José Limón’s Othello-inspired dance, The Moor’s Pavane, is essential viewing for anyone with an interest in dance history. The work is the prime example of Limón’s intense, nuanced modern-dance voice, and I had never seen it. So when Diablo Ballet of Walnut Creek, California, offered it (in conjunction with sjDANCEco of San Jose), I marked my calendar. Preceding Pavane, with only a pause in between, was a piece by Vicente Nebrada from 1978, and the juxtaposition was striking.
Pavane premiered in 1949, nearly three decades before Nebrada’s Lento a Tempo e Appassionato. And yet of the two, Pavane resonated with authority and meaning. It didn’t seem contemporary; Limón’s style speaks of a time long past, though his technique is alive, as is the company. It’s a period piece, but it didn’t seem dated at all. Yet the considerably younger Lento did.
Why? Was it me? I’ll admit to bias: I love Shakespeare, and though a program disclaimer stated that Pavane isn’t a literal interpretation of Othello, there’s no question that it dramatizes the play’s key conflict. And I’d been eager to see it, although eagerness is no guarantee of satisfaction. Then there were the costumes, rich velvets in burgundy and pumpkin and leg-o’-mutton sleeves and billowing folds of pure white. Lento, unfortunately, put the dancers in “nude” unitards, an outdated idea that merely draws attention to itself.
Lento even had one advantage over Pavane: live music—Scriabin, gorgeously rendered by Roy Bogas, pouring from a grand piano placed upstage. And “upstage” is the operative word: the music far surpassed the stale choreography.
So why did the Limón command the stage and the Nebrada merely occupy it? To me, what makes a dance riveting and timeless has nothing to do with bodies moving in ways they can; what endures is a dance in which bodies move in ways they must. And they must because there is inherent meaning in what they are doing, in story and intent and thought and emotion and imagery.
What is art, and what makes it meaningful years, decades, centuries after its creation? There’s no single answer, but it’s something that every artist-in-training should be encouraged to think about. —Cheryl A. Ossola, Editor in Chief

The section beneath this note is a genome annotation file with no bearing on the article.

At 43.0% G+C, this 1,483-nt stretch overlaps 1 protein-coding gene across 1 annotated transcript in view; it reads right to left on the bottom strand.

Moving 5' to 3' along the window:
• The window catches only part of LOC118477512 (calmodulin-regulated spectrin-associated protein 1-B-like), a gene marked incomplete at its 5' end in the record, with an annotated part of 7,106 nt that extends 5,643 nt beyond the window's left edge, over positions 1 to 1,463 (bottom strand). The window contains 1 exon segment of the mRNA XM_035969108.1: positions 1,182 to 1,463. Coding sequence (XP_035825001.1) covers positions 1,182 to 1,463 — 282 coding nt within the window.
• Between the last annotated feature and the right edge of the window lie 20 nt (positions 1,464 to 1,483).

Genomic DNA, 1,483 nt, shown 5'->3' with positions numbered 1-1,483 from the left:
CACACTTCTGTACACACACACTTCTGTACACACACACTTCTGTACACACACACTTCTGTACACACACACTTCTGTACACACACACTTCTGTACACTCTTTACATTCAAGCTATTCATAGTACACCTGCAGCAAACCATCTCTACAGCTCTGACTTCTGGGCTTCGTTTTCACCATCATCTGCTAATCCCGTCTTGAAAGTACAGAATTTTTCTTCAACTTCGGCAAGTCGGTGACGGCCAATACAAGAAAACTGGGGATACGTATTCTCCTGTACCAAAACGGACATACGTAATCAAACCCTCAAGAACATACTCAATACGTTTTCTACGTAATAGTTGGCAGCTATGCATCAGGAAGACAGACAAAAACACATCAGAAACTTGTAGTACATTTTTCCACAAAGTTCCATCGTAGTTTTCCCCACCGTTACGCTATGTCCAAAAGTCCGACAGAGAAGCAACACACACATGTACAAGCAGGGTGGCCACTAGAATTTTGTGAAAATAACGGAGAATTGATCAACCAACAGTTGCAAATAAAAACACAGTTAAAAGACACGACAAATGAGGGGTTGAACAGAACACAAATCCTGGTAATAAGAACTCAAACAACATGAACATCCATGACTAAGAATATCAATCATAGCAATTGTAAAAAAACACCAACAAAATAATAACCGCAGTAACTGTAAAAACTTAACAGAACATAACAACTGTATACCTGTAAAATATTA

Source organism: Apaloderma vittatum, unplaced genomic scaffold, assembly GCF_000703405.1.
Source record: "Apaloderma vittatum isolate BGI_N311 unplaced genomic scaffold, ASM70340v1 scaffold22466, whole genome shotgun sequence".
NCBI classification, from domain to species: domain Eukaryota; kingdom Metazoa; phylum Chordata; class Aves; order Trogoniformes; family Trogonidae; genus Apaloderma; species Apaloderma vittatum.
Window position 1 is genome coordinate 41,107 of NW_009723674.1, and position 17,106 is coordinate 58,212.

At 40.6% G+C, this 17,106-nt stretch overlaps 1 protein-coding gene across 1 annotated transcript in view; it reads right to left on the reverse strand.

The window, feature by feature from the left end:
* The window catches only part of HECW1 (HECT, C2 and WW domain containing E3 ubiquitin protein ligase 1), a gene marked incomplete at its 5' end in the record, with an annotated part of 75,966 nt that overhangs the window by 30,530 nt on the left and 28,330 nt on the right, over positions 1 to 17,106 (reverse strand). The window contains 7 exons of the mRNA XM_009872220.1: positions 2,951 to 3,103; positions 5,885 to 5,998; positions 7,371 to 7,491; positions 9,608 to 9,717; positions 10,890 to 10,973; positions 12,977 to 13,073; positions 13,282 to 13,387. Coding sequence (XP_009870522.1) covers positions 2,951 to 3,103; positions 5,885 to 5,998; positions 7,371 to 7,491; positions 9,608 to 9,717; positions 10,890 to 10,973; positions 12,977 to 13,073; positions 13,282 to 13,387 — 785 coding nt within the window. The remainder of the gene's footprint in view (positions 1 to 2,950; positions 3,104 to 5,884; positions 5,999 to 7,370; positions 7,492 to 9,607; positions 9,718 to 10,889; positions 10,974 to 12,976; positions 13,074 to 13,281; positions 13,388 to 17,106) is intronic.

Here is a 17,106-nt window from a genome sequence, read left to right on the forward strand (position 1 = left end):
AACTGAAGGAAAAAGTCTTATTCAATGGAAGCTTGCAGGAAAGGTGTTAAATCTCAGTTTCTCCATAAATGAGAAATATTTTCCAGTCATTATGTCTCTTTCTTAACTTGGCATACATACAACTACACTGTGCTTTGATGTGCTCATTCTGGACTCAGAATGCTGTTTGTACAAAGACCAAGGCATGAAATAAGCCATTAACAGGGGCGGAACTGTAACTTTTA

Going to Bat for Ballet
It’s always nice to turn on 60 Minutes and see New York City Ballet’s Peter Martins chatting with Lesley Stahl. But wait—what are they saying?
“Classical dance is suffering and so is the temple of Balanchine, with attendance down considerably from his day. The audience is graying. Young people tend to see classical ballet as stuffy and inauthentic.”
Doom-and-gloomers have long been forecasting the death of ballet, and it’s very easy for those of us who love it to throw their warnings over our shoulders and stride ever ahead. But Martins’ comments brought my thoughts back to a graphic I spied last fall attached to a story about financial woes at Ballet West—a quality company by anyone’s standards. In an attendance bar-graph comparison of four local arts organizations, Ballet West earned an almost microscopic sliver—3,443. Pioneer Theatre’s sliver was slightly larger (8,229). The bars for the other two—Utah Shakespeare Festival (117,363) and Utah Symphony/Opera (156,320)—were skyscrapers by comparison.
Shakespeare and the opera? Beating ballet that badly? It’s embarrassing.
Martins admits to 60 Minutes and the world that ballet in America reached its enthusiastic peak with the era of the Russian defectors. Audiences were not only intrigued by these cheeky, glamorous gate-skippers, but with Cold War fever raging, going to the ballet was like kicking sand in our Soviet enemies’ eyes.
Unfortunately, those good old days are gone. Plenty of popular entertainments—think jousting, or operetta—fell so far out of favor that they were left behind in the dust of time. It could happen. But resuscitating ballet isn’t just a job for Martins, but for all of us who teach ballet.
Tell your kids how much you love it. Rave about it. Put up posters of good-looking guys and hot girls. Choreograph a combination of échappés and jetés to “Gangnan Style.” Make anyone who says “Ballet is boring” do 50 push-ups. Or better yet, flip open your laptop and make them watch Ethan Stiefel showing Kenny Wormald in Center Stage 2 how the Act 3 variation in La Bayadère is done.
Cherish ballet, and pass it on. There’s one very beautiful life at stake. —Karen White, Associate Editor